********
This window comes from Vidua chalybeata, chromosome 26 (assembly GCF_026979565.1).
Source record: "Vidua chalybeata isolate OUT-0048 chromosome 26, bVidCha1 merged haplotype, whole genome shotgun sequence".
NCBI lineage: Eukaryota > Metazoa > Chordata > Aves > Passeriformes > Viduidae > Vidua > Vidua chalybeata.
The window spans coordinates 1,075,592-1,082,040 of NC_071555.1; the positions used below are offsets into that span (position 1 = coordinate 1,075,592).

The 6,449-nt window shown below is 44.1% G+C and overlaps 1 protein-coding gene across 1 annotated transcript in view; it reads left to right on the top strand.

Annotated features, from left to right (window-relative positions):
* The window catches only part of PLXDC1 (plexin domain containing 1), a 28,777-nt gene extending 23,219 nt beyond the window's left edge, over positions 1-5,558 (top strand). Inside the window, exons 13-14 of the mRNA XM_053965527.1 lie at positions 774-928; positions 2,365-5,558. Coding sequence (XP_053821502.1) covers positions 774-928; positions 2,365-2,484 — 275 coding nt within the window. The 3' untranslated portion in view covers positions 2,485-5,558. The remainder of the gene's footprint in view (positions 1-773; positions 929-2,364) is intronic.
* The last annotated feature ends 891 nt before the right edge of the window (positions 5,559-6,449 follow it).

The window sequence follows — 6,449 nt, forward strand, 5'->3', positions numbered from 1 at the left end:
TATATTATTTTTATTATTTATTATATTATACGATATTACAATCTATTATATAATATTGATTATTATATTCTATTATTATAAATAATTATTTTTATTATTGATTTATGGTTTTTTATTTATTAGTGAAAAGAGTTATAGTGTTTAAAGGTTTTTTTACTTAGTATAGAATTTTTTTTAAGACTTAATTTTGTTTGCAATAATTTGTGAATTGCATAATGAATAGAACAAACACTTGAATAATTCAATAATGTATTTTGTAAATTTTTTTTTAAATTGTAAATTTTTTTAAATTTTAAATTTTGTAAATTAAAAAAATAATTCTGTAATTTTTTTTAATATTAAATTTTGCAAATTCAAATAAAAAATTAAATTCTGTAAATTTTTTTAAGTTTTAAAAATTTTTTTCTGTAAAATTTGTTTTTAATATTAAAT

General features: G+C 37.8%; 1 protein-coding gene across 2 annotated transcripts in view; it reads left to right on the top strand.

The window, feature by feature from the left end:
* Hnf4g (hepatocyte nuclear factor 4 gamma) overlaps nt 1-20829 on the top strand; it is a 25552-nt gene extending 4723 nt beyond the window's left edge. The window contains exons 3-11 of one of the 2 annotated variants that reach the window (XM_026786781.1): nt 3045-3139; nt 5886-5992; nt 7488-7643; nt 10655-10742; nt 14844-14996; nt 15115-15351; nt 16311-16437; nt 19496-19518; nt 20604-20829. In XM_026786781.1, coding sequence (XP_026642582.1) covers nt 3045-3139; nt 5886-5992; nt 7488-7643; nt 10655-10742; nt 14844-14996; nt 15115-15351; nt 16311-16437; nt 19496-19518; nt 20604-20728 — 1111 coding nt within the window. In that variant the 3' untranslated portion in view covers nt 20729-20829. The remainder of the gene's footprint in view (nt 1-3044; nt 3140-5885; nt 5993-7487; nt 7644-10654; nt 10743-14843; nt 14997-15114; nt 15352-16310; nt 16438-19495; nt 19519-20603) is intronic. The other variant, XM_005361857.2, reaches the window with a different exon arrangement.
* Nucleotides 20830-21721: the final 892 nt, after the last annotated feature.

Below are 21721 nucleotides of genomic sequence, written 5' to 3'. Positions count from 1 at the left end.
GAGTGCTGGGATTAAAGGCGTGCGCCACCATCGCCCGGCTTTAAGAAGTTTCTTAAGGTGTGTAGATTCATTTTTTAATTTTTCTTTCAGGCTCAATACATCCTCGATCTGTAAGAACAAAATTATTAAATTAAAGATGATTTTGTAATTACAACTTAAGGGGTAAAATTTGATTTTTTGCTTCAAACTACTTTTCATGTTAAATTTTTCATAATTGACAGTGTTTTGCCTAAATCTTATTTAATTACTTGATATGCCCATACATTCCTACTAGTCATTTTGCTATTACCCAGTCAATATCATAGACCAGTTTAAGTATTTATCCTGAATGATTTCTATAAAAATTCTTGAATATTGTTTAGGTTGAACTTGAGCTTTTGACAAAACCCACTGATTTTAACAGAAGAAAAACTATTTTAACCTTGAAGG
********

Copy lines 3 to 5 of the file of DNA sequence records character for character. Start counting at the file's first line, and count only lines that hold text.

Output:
NCBI lineage: Eukaryota > Metazoa > Chordata > Aves > Passeriformes > Viduidae > Vidua > Vidua chalybeata.
The window spans coordinates 1,075,592-1,082,040 of NC_071555.1; the positions used below are offsets into that span (position 1 = coordinate 1,075,592).

The 6,449-nt window shown below is 44.1% G+C and overlaps 1 protein-coding gene across 1 annotated transcript in view; it reads left to right on the top strand.